RICHMOND, VA (WWBT) – The bills highlighted include adding sexual orientation into the list of protections when it comes to discrimination in the workplace and anti-bullying legislation to protect students.
Delegates and equality leaders from across the state stood united today. Starting this week, legislators will begin reviewing a number of bills focusing on discrimination. If passed, one will strengthen anti-bullying policies in schools.
"Children are being bullied based on a perception of their sexual orientation; most children haven't much thought to their sexuality, but other children are using it as a weapon against them," said Del. David Englin (D) Arlington.
The debate over the U.S. military's "don't ask, don't tell" policy is also being echoed here in Virginia. Delegate Joe Morrissey is proposing a bill that would allow any Virginian to serve in the National Guard regardless of sexual orientation. Former Captain Anthony Woods hopes the general assembly signs off. He was discharged from the military in 2008 for refusing to hide his sexual orientation.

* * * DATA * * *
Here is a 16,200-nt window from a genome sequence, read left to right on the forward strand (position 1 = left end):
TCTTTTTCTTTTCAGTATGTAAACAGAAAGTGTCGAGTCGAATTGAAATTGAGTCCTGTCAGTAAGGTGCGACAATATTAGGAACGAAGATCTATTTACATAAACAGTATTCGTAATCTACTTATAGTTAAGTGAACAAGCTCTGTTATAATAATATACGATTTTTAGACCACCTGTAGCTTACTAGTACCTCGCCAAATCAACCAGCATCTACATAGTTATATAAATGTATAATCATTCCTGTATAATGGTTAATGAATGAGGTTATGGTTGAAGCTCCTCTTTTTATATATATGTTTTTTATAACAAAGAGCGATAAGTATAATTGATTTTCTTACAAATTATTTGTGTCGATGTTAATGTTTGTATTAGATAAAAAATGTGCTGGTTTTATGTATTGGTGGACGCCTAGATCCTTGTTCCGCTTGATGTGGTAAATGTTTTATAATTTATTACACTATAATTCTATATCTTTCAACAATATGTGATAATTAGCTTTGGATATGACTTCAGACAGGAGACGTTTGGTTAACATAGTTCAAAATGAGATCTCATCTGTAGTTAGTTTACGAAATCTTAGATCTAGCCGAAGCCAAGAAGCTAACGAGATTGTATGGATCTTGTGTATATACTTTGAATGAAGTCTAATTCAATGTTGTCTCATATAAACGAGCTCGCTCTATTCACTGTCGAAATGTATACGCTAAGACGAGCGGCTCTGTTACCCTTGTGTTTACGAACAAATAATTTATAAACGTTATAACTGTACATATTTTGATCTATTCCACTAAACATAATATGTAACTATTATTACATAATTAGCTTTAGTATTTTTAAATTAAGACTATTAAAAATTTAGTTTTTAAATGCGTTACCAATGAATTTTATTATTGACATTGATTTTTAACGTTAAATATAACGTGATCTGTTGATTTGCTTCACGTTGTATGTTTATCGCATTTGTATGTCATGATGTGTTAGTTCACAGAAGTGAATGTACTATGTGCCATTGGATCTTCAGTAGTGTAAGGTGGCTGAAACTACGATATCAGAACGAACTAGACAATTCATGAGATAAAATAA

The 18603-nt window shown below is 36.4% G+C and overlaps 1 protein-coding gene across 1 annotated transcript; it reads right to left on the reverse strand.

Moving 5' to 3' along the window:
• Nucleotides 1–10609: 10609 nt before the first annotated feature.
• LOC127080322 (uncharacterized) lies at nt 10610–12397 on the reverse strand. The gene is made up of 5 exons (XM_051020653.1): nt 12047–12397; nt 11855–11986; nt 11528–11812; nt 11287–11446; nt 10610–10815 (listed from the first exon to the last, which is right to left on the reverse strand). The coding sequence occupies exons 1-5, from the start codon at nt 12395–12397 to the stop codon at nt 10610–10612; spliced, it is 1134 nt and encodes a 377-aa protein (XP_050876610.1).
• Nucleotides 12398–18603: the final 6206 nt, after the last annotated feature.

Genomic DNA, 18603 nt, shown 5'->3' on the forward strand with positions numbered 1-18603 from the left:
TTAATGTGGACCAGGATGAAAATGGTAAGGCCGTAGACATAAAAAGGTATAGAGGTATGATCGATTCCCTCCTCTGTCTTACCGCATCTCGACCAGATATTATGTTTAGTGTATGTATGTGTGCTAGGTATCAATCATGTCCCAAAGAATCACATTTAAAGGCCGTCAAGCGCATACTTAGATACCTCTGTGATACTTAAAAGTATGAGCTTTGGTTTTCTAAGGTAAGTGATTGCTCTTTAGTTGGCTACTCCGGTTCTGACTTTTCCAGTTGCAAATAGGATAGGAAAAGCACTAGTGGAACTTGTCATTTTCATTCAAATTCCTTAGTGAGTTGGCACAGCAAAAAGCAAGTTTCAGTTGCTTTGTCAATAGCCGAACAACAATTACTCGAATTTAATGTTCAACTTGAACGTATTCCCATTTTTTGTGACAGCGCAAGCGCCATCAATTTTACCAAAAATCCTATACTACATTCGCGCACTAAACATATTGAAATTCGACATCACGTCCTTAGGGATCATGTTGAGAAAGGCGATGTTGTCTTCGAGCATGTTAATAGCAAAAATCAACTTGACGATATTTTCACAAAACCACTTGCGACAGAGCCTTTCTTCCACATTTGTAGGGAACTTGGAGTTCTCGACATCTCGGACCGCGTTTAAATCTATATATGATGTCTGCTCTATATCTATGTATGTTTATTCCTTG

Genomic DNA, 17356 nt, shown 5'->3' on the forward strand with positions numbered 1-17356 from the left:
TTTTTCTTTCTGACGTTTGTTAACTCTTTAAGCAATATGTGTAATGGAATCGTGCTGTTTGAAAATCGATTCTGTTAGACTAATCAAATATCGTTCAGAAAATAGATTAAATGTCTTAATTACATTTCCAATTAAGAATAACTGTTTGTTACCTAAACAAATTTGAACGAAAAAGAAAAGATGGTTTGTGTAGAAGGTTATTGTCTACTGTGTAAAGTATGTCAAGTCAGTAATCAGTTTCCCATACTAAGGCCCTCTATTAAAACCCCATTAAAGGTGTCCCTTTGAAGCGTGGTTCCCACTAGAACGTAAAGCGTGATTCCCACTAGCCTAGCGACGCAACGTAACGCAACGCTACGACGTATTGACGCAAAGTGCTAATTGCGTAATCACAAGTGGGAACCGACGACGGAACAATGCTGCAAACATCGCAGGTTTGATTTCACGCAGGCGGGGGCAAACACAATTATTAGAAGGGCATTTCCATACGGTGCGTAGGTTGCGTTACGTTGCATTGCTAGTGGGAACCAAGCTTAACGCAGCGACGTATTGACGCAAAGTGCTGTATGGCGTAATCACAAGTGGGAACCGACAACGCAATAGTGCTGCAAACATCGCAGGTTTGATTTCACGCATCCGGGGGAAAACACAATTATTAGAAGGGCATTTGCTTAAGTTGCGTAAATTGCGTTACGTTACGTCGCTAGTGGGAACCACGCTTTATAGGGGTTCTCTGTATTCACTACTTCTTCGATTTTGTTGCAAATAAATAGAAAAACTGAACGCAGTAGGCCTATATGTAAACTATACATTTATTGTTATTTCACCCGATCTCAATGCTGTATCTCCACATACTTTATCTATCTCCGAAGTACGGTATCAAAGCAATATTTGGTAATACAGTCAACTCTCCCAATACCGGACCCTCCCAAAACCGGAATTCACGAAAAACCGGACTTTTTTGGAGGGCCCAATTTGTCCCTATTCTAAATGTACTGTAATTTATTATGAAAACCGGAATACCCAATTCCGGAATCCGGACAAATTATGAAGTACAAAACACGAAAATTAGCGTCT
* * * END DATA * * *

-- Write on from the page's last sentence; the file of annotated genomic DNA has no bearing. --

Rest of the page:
"Someone's sexual orientation doesn't matter; soldiers cared if I was competent, if I cared about them, if I planned well, and was really all about making sure that we accomplished our mission safely," Anthony said.
But not everyone agrees with that notion. Delegate Bob Marshall announced a plan late last year to ban gays and lesbians from serving openly. Marshall says he's concerned serving with homosexuals could be distracting to other soldiers while out the field.
It is important to note that some of these bills have been before the general assembly before, as many as ten times, but the legislators supporting them say they will continue to fight discrimination here in Virginia. Another bill up for debate would give local governments the right to set their own benefits policies, which could allow health insurance coverage for non-married partners.